The independent newspaper of the University of Iowa community since 1868

The Daily Iowan

The independent newspaper of the University of Iowa community since 1868

The Daily Iowan

The independent newspaper of the University of Iowa community since 1868

The Daily Iowan

UI alum Katharine Horowitz, creates sonic storytelling within the alphabetic storyline of ‘Babble Lab’

In the Children’s Theatre Company’s newest production, ‘Babble Lab,’ UI alum Katharine Horowitz, brings UI-discovered passion to the Minneapolis stage.
Photo contributed by Katharine Horowitz

Katharine Horowitz, a professional freelance sound designer and composer, relishes her job; there is never a quiet moment in her line of work, even when she’s off the clock.

“[Sound is] always there, but you don’t always notice it,” Horowitz said.

Horowitz is a University of Iowa alum who received her Bachelor of Arts in theatre arts with a minor in journalism. She discovered her passion for sound design in her final year at the UI.

She said she enrolled in a sound design course out of curiosity and quickly realized this was a niche she wanted to pursue.

“I wound up loving it and just kept doing it,” Horowitz said.

In the summer of 2000, she moved to Minneapolis and began working freelance in sound design while holding down a regular 9 a.m. to 5 p.m. job. After 24 years of working as a sound designer, Horowitz said she finds new things about her job that excite her every day.

Horowitz said audience appeal is a larger part of the process post-COVID-19 pandemic, specifically the desire to create new, diverse stories that take risks for younger audiences.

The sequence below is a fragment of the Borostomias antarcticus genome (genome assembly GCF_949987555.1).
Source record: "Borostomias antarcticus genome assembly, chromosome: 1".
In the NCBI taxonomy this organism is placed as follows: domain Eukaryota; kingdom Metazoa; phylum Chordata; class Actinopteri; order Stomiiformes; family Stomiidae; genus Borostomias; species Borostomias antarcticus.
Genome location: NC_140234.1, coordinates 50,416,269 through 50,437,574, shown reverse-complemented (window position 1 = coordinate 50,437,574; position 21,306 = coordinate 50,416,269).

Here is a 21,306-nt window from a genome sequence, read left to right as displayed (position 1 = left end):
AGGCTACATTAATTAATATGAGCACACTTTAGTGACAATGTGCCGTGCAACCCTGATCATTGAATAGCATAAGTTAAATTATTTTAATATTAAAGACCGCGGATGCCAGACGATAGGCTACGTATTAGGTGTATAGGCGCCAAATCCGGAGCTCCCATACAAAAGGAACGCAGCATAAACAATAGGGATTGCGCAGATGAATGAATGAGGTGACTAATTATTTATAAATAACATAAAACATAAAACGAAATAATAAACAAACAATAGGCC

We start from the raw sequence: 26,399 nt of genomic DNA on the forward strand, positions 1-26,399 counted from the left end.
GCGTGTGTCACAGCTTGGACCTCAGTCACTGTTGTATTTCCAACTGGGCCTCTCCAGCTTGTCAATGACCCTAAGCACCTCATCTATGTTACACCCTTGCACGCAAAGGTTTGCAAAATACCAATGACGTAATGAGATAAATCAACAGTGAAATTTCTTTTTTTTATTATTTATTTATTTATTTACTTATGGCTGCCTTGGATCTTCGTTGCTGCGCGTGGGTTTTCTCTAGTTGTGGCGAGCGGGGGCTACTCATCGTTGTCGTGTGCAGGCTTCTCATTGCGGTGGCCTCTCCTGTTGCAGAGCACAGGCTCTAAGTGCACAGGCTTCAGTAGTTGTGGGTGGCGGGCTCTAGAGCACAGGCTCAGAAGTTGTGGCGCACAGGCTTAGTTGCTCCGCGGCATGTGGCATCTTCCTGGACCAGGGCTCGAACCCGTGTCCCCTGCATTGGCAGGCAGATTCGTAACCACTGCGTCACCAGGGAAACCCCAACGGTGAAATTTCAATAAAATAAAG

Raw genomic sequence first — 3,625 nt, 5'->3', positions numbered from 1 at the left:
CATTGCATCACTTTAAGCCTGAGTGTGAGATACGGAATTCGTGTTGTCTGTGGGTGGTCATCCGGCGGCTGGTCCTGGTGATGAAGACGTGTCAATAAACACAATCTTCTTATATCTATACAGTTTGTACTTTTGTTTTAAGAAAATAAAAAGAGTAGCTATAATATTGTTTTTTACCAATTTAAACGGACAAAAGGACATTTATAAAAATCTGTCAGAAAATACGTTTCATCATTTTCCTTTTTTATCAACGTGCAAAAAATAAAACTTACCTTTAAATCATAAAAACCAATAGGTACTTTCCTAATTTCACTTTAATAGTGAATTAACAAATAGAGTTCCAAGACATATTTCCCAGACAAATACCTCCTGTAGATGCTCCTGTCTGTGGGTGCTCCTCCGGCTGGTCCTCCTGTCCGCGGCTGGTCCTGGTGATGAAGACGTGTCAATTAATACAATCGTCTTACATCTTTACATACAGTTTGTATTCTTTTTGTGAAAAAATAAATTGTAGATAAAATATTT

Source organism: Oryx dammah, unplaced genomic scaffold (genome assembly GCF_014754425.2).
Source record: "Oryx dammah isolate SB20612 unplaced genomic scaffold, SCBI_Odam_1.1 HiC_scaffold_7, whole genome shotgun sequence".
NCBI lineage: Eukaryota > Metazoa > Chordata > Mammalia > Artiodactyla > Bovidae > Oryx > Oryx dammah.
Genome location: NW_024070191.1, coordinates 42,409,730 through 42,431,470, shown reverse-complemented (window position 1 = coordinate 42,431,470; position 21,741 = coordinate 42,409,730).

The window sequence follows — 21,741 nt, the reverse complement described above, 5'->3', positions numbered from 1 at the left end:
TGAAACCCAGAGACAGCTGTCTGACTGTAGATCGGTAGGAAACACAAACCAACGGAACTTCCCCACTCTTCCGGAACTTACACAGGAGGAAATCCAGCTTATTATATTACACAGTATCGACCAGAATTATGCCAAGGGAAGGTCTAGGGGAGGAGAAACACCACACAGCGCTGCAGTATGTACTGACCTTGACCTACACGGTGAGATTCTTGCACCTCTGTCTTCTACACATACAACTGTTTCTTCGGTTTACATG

“The theaters around the country and the twin cities are still struggling to figure out who they are or who they want to be,” Horowitz said.

For Horowitz, sounds are impactful whether they are consciously noticed or not. Her mission is to paint the air between the script.

“It’s a part of our everyday life, even if you’re hard of hearing,” Horowitz said of sound. “It affects everything.”

Horowitz began working with the Children’s Theatre Company of Minneapolis in 2014. She has worked in previous roles as a crew member and an associate designer but debuted as the company’s sound designer last April for its production of “An American Tail the Musical.”

Her current project with the Children’s Theatre Company is a production called “Babble Lab.”

Open from March 5 until April 12, the production engages with the art form of Dada, which embraces the nonsensical. In “Babble Lab’s” case, there is no dialogue.

“This is such a unique production,” Horowitz said. “It is like nothing I have ever worked on before.”

Horowitz shared that in her line of work, understanding her audience is essential, even if that audience is comprised mostly of young children.

“Just because they’re two years old and can’t verbalize what they think doesn’t mean they don’t pick up on subtleties and important things; they’re smart kids,” Horowitz said.

For each production Horowitz works on, she does a cold reading of the script and looks for features that engage her creatively.

From there, she sits down with the show’s director and narrows down their big-picture vision for the production before she even discusses audio. She will then commence sound and music research alongside the cast.

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“I like to experiment along with the actors, to throw stuff at the wall and see what sticks, figure out the timing, figure out the subtleties,” she said.

In lieu of dialogue, Horowitz is tasked with replicating the sound of our alphabet in “Babble Lab.” But this process is more complex than just silly sound effects.

“At first, you think, ‘Oh, we’ll just add in cartoon sounds,’ but that’s way too easy — those panders to our younger audience,” she said. “This show has stretched me creatively in a great way. My brain is tired, but it’s going to be great.”

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